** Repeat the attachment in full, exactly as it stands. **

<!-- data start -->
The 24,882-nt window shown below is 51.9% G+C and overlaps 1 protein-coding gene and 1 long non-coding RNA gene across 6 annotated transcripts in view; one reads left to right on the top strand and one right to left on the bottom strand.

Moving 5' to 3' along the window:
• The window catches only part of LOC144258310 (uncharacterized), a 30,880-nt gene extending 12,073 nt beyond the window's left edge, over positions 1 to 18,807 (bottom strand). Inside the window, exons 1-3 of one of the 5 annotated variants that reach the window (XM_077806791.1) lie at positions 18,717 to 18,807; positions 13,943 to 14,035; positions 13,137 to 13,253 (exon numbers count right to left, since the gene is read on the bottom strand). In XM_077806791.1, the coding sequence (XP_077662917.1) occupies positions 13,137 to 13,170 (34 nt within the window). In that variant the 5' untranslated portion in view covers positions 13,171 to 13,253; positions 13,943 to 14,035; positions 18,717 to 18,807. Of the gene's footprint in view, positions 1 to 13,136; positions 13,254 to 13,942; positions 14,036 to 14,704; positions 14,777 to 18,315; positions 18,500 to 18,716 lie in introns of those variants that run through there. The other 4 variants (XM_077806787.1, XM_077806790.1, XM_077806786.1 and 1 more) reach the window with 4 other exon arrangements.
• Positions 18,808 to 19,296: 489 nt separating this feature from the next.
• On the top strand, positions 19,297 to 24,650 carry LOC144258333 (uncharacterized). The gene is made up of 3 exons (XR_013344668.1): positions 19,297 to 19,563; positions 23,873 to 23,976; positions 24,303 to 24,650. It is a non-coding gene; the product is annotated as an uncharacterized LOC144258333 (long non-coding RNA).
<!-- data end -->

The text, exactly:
The 24,882-nt window shown below is 51.9% G+C and overlaps 1 protein-coding gene and 1 long non-coding RNA gene across 6 annotated transcripts in view; one reads left to right on the top strand and one right to left on the bottom strand.

Moving 5' to 3' along the window:
• The window catches only part of LOC144258310 (uncharacterized), a 30,880-nt gene extending 12,073 nt beyond the window's left edge, over positions 1 to 18,807 (bottom strand). Inside the window, exons 1-3 of one of the 5 annotated variants that reach the window (XM_077806791.1) lie at positions 18,717 to 18,807; positions 13,943 to 14,035; positions 13,137 to 13,253 (exon numbers count right to left, since the gene is read on the bottom strand). In XM_077806791.1, the coding sequence (XP_077662917.1) occupies positions 13,137 to 13,170 (34 nt within the window). In that variant the 5' untranslated portion in view covers positions 13,171 to 13,253; positions 13,943 to 14,035; positions 18,717 to 18,807. Of the gene's footprint in view, positions 1 to 13,136; positions 13,254 to 13,942; positions 14,036 to 14,704; positions 14,777 to 18,315; positions 18,500 to 18,716 lie in introns of those variants that run through there. The other 4 variants (XM_077806787.1, XM_077806790.1, XM_077806786.1 and 1 more) reach the window with 4 other exon arrangements.
• Positions 18,808 to 19,296: 489 nt separating this feature from the next.
• On the top strand, positions 19,297 to 24,650 carry LOC144258333 (uncharacterized). The gene is made up of 3 exons (XR_013344668.1): positions 19,297 to 19,563; positions 23,873 to 23,976; positions 24,303 to 24,650. It is a non-coding gene; the product is annotated as an uncharacterized LOC144258333 (long non-coding RNA).